5.1 Home Theater Questons (Gainclone) - diyAudio
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Old 25th April 2007, 04:05 AM   #1
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Default 5.1 Home Theater Questons (Gainclone)

Hello,

I have been looking into making a 5 channel gainclone for home theater use. I have a few questions before i get too far into this project.

First i was hoping to design my own PCB for this setup and i was wondering what the approximate cost would be to have a company make a board for me if i made the layout. This leads me to my next question....

Is there any software available on the web for circuit board layout? I used a program years ago called something....trace. It was very user friendly. I am looking for a board similar in quality to BrianGT's boards which i own and love!

Next i was wondering about the power supply. Would it be best to use multiple transformers and rectifiers or would one transformer be sufficient? If it is ok to use a single transformer what size would i need and how would i then feed all of the channels.

I was also wondering how an amplifier such as this would compare to a decent store bought receiver with built in amplifier. I am wondering what the cost benefit ratio would be between something like a Denon vs. a Gainclone.

My last question is what kind of output can i expect from some of the commonly available chips. I was looking at the 3886's as this is what my current gainclone is but i would be open to any suggestions.

I know this is a lot to go over and i have just started my research into the topic. I really appreciate any advice anyone can give.

For reference, the only speakers i currently own are a pair of Shielded Dayton BR-1's which will eventually be used for surround speakers. Everything else will be constructed later.

Do you think that this would be sufficient for a decent Home theater setup?

Also, are there any other types of amplifiers i should consider?


Thanks!

Ryan Smith
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Old 25th April 2007, 02:33 PM   #2
kscharf is offline kscharf  United States
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generalguitargadgets.com has a nice pc layout you can use for the 3886/3875 chips. The circuit is fairly typical for this and except for parts values the circuits do not vary much. You can add an rc zobel network to the output if you want (104 cap and 10 ohm 1w in series to ground)

The 3886T is rated at 68W output to 4 ohms with a +/- 28v supply.
It is also rated at 38W output to 8 ohms with a +/- 28v supply. If you want to be able to use either 4 or 8 ohm speakers (or anything inbetween) the +/- 28v level is the best. However the chip will handle up to +/- 42v and is rated at 50w output to 8 ohms at +/- 35 volts. If you will use ONLY 8 ohm speakers an want the extra power use the +/- 35 volt supply. For the 28 volt level a transformer with 21-23 vac is called for, for the 35 volt level use a 25-28 volt transformer. The actual transfomer voltage will vary since transformers are rated at a specific line voltage and current output so your mileage (and voltage) will vary!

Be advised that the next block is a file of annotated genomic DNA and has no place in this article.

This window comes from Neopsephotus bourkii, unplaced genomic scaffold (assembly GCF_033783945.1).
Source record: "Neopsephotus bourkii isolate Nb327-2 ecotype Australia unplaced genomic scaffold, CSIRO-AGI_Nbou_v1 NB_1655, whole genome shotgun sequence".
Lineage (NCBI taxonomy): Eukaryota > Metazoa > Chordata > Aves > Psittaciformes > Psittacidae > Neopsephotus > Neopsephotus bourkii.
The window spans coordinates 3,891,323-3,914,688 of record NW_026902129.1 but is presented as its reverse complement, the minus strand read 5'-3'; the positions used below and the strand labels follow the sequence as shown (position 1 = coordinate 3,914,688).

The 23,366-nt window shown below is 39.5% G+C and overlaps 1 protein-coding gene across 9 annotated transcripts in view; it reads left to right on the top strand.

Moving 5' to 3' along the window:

I'm getting 37 volts with no load from a transformer that gives a measured 56 volts AC center tapped (with 47000uf and a 25A rectifier).

I am building a three channel amp and will post my results when it is finished. I can tell you that Niles Audio sells a few receivers and an amplifier using the '3886 and they sound very good. We only rate them at 30w (8 ohm) and 38w(4 ohm) because that is with ALL channels (12 of them) running at less than .1% THD. They will put out more power, but NOT with all channels at once at .1% THD. With only a single channel driven, the output at .1% THD is what you would expect from the National spec's. (IOW, just how heavy a transformer do you put in the ps to handle the rare case of all 12 channels driven full bore at the same time?)
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Old 25th April 2007, 05:20 PM   #3
Fenris is offline Fenris  United States
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I've built a 5 channel amp for a friend and am building one for myself as well. Actually, it's a 15 channel amp with active crossovers with a single LM3886 for each driver. My friend's was built using P2P and cheap components (probably less than $200 overall in parts!) and uses the Dayton 6.5" and silkie drivers. The transformers (7 of them) were all buyout EI cores rated at about 100w each, and put in parallel. There's a little hum, but it's the cleanest and loudest setup I've ever heard.

I'm using 15 Brian GT amp boards, 5 of the power supply boards (with 50% more capacitance) and my own crossover PCB with Dayton RS180 woofers and RS25 tweeters. I've got an Avel Linberg 625VA (approx 35v DC, 20A) torroid that runs the amps. Since the drivers are all 8 ohms, I'm not too worried about the voltage being a bit high. According to most general practices, you should have twice the VA rating as maximum planned output watts, but in a HT, you're not driving all the channels continuously, so I'm not worried. Plus you generally have a subwoofer, so that takes away some of the power requirement of the system. If you do the SPL calculations, you're well into the hearing loss danger zone before you run out of power.